Case Study: Community Food Connection – a Perspective from Tesco

Wednesday 22nd February

By YFood

We’re an interactive platform passionate about driving innovation in the Food Industry using technology by connecting and supporting the most brilliant minds in the food industry.

In our series of collaboration case studies, we highlight how large companies and budding startups come together to focus on distinct issues that affect their community and co-create innovative solutions. Each case study illustrates how these companies are able to work together despite their differing company structures and priorities by pooling their knowledge, expertise, resources and passion to make the world a better place! Here we speak to RACHEL FINN, Head of Campaigns at Tesco about their key learnings and advice to other businesses looking to partner with other organisations.


The issue

Tesco set themselves the target that any food that’s safe for human consumption will not go to waste from their UK retail operations by the end of 2017. Tesco wanted to make surplus food from their stores available to charities and community groups in need. This surplus food becomes available late at night, sometimes making it difficult for representatives from those charities or groups to collect. With the thousands of stores open seven days a week that Tesco has, they also needed to find several thousand charities to meet the supply of surplus.

The solution

Tesco collaborated with FoodCloud, a tech platform that helps redistribute surplus food, and FareShare, a platform that connects charities and community groups with good food destined for waste. The three organisations collaborated on Community Food Connection, a project that had them work closely together to develop a process that would work well for both Tesco’s stores and the charities they were connecting with. FareShare developed a network of charities and FoodCloud linked them to Tesco’s stores so that surplus food could be redistributed within communities.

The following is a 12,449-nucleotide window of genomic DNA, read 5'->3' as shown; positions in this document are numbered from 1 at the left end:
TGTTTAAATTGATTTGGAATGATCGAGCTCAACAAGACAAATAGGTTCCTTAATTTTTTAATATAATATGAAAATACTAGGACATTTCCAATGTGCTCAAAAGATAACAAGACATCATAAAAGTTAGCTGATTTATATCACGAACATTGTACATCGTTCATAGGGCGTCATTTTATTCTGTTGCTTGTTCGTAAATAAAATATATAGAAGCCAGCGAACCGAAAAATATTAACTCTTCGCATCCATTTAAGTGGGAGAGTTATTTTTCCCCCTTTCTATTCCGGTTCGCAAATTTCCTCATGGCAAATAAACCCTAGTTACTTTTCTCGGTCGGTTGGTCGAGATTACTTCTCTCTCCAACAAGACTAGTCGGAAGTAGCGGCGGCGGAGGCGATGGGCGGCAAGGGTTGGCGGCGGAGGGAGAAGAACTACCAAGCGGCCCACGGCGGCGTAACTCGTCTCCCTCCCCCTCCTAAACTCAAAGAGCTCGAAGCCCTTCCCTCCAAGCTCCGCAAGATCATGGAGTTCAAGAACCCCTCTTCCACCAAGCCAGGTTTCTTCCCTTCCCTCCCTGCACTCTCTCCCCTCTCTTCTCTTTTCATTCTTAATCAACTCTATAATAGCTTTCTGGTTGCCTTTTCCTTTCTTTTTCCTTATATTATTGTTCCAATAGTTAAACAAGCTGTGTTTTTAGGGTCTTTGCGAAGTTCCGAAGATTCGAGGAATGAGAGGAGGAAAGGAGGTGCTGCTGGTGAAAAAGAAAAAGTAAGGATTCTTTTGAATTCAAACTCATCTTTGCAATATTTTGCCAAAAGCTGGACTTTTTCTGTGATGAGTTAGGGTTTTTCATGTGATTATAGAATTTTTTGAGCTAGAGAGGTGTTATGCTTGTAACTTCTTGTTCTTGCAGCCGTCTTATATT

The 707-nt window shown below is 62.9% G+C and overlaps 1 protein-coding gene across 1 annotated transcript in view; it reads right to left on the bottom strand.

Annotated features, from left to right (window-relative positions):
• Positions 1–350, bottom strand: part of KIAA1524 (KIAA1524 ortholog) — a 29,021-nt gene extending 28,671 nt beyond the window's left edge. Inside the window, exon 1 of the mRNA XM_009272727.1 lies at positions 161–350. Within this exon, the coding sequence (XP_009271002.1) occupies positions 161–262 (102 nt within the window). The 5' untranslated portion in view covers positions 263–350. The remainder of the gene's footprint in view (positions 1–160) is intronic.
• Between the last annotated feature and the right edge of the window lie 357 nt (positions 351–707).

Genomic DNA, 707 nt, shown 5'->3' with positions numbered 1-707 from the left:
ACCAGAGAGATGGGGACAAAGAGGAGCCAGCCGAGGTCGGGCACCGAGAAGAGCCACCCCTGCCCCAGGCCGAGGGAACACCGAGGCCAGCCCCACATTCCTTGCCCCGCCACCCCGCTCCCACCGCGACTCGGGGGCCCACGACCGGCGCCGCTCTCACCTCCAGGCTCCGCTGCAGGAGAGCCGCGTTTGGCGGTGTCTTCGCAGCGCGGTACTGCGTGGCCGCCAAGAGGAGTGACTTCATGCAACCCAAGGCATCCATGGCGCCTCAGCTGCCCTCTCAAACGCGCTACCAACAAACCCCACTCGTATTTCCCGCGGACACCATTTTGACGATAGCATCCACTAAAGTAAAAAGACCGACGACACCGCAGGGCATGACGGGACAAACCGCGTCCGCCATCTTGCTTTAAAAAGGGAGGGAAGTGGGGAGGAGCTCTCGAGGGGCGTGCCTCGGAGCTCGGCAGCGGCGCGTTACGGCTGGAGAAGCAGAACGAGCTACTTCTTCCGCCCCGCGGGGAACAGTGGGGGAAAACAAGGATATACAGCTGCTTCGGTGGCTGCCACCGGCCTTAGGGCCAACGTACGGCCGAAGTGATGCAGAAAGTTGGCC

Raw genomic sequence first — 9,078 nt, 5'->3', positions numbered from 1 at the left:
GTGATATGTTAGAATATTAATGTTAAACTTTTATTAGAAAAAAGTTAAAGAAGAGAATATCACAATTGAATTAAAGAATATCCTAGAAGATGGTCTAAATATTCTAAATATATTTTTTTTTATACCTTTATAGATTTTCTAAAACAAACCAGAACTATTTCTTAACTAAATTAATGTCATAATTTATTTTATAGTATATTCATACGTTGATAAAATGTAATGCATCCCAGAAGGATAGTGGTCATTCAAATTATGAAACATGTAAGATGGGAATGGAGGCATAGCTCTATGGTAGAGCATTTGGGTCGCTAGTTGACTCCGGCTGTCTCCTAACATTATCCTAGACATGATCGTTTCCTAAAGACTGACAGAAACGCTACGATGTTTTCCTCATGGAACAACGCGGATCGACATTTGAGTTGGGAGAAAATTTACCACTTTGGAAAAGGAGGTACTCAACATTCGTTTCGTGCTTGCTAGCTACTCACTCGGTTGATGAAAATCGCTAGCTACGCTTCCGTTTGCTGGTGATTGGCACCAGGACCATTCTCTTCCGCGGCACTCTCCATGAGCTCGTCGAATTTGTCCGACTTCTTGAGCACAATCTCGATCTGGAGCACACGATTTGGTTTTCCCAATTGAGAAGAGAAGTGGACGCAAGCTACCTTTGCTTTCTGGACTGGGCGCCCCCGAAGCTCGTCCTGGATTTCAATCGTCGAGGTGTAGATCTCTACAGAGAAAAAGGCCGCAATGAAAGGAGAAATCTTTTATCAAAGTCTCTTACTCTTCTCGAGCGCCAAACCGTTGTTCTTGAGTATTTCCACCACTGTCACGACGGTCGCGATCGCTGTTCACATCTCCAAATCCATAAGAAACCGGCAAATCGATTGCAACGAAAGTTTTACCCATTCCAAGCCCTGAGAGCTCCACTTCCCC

Key Achievements and Milestones

 

The collaboration

FoodCloud had been working with Tesco Ireland since December 2013 and had clocked up a bank of knowledge about how to approach store surplus redistribution in a sustainable way. FoodCloud’s app allows Tesco store workers to message charities to alert them that food is available to collect that day. FoodCloud worked with the Tesco technology team to integrate this with Tesco’s stock control and reporting systems while Tesco developed the store processes, training materials and reporting for the programme.

Once Tesco UK received the go-ahead for the original FareShare and FoodCloud proposal in February 2015, they set up a cross-functional project team to work through the proof-of-concept trial phase. FoodCloud also developed a network of charities and linked them to Tesco’s stores so that good food could be rescued within communities.

FareShare proved to be the perfect partner in the UK – so the end result was a partnership between three organisations. When looking at solving store surplus for Tesco in the UK, FareShare handled a crucial, but labour-intensive part of the programme – finding thousands of charities to match to Tesco’s stores. FareShare built up a new team of regional managers, people on the ground across the UK who meet charities and stores and match them together.

Tesco took a very stepwise approach to getting this up and running. They started with a single pilot store in London in May 2015. They spent a lot of time as a project team at the store talking things through with the store team, listening to their thoughts and checking in on progress. It was very hands on.

Tesco’s biggest learnings

It’s hard to give food away for free well. Along with FareShare and FoodCloud, Tesco made a significant investment to overcome the operational barriers and put a scheme in place with service and longevity in mind. Success comes from embedding donations into the store’s day-to-day operations and by investing in the training and management needed to make it work well every day.